And Willis remains determined to move forward, waging dogged legal battles with Sen. Lindsey Graham, attorney Sidney Powell and Trump’s last chief of staff, Mark Meadows to compel them to take the oath, as well.

Willis also told the Post, “If indicted and convicted, people are facing prison sentences. The decision to subpoena or bring charges against Trump, she added, will be made “late this fall.”

Unfortunately, under Georgia law, special grand juries are investigatory only. They cannot return indictments. To charge Trump or anyone else with state crimes, Willis will have to complete her special inquiry and open a regular grand jury, a process that would likely bleed over into 2023.

A second front is active in New York City, where the Trump Organization is currently on trial for running an alleged 15-year conspiracy to commit tax fraud. In August, Allen Weisselberg, the company’s chief financial officer, pleaded guilty to the same charges. Under the terms of his plea bargain, Weisselberg will serve five months in jail instead of a long prison term. He will also testify as the prosecution’s star witness.

If the Trump Organization is found guilty, it could face stiff financial penalties. But the case has nothing to do with Trump’s conduct as president, and in any event, Trump personally has not been indicted. In April, Manhattan District Attorney Alvin Bragg, who is in charge of the prosecution, opted to suspend a grand jury probe against Trump himself. A win against Trump’s company, however, could prompt Bragg to reopen the probe.

Then there are the ongoing (and accelerating) investigations of Trump at the federal level.

A grand jury is investigating Trump for absconding from the Oval Office with a trove of classified and top-secret documents and stashing them at his Mar-a-Lago beach and golf resort in Palm Beach, Florida — potentially violating a section of the Espionage Act and two other federal criminal statutes that prohibit the concealment or removal of federal records, and the destruction, mutilation or alteration of records to obstruct a federal investigation. The statutes prescribe punishments ranging from three to 20 years in prison.

According to The Washington Post, some of the documents found at Mar-a-Lago contain sensitive information on Iran’s missile program and U.S. intel on China. It’s hard to imagine any legitimate purpose Trump had for taking and retaining such items.

However, progress in the investigation has been slowed by a set of arguably incompetent rulings issued by U.S. District Court Judge Aileen Mercedes Cannon, including one appointing a special master to review the Mar-a-Lago search. A 41-year-old with no trial experience as a lawyer but enthusiastically endorsed by the Federalist Society, Cannon was nominated to the bench by Trump and confirmed (with some Democratic votes) by McConnell’s lame-duck Republican-controlled Senate on November 13, 2020.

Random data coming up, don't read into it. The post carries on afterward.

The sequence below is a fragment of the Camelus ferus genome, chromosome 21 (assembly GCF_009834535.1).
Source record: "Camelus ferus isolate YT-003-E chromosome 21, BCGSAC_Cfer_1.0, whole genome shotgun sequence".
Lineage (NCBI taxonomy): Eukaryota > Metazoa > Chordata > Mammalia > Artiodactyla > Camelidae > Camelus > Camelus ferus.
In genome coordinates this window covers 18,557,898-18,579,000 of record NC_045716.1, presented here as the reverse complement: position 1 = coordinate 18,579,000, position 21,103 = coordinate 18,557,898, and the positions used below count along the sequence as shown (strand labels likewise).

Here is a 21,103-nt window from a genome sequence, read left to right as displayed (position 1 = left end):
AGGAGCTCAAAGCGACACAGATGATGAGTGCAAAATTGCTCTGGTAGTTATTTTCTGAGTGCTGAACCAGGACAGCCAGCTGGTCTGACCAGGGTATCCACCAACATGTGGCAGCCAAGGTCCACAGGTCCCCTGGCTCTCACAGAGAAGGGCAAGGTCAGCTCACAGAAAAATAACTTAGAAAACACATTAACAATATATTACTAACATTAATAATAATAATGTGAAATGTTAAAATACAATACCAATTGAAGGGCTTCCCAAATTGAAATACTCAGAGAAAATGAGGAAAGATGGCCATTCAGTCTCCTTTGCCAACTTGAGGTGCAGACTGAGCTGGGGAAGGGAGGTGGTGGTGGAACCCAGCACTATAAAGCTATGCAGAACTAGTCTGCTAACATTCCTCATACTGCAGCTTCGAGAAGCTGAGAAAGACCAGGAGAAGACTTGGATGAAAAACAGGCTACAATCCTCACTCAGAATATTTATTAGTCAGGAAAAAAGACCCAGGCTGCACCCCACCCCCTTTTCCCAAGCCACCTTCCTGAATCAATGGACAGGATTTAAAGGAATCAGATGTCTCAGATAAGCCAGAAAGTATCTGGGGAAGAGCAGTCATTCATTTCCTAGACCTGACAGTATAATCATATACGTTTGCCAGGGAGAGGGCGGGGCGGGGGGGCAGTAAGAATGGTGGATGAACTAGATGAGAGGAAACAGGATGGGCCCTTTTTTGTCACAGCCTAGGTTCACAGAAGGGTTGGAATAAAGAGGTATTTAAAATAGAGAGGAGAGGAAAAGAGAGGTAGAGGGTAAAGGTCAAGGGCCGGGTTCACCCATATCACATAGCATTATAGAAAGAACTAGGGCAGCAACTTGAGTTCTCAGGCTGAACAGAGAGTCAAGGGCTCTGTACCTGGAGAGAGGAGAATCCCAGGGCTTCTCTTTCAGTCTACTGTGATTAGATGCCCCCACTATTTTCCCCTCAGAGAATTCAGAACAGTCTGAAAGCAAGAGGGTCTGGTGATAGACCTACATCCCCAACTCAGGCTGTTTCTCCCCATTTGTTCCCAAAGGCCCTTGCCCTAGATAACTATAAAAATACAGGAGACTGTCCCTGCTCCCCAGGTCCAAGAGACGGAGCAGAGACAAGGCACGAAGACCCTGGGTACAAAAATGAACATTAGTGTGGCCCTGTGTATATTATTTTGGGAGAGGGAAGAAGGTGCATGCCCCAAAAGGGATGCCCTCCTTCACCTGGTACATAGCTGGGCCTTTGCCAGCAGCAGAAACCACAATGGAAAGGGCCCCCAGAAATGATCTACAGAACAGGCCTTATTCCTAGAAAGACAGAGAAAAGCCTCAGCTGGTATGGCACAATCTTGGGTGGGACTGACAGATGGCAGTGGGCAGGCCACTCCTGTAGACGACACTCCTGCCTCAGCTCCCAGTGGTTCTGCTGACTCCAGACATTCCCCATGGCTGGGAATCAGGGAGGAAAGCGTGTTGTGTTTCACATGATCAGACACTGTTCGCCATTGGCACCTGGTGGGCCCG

A second federal grand jury is reportedly examining Trump’s part in the plan to create fake slates of electors in seven swing states. The federal probe overlaps with Willis’ investigation, but is even broader. A third federal grand jury is looking into the fundraising practices of Trump’s Save America leadership PAC during the last election.

Most critically of all, the Department of Justice has expanded its inquiry into the insurrection to include Trump’s involvement in the attack and the possibility of charging him and other high-ranking aides with seditious conspiracy, incitement of insurrection and obstruction of Congress.

For the time being, however, the DOJ is focused on the rioters who physically breached the Capitol, and in particular, the Oath Keepers militia group. Five members of the group are on trial in Washington, D.C., for seditious conspiracy. The case is expected to conclude later this month. Should the DOJ prevail, the prospects of bringing similar charges against Trump could improve significantly.

Finally, there are the hearings conducted by the House select committee investigating the Jan. 6 attack. In a historic step taken on October 21, the committee issued a subpoena to Trump, directing him to appear for questioning on Nov. 14, either in person or via video link. Trump has boasted that he might comply if his appearance is broadcast live. More likely, he will fight the subpoena in court to avoid committing perjury or taking the Fifth, hoping the panel will be disbanded in January if the GOP takes over the House in the midterm elections. Delay is often Trump’s preferred legal strategy.

Until the committee is dissolved, it will have the option of referring Trump to the DOJ for prosecution, as it did with Steve Bannon, who was subsequently tried and convicted of contempt of Congress, and sentenced to serve four months in jail, pending resolution of his appeal. But such referrals are non-binding, and there is no assurance the DOJ would heed a Trump referral. The final decision would be up to Attorney General Merrick Garland.

Garland, Willis and Bragg — the names sound like the partners of a high-profile law office — have an historic opportunity to breathe some much-needed life into the embattled but bedrock American ideal of equal treatment under the law. They must act, and the sooner the better. What’s left of our tattered and very imperfect democracy hangs in the balance.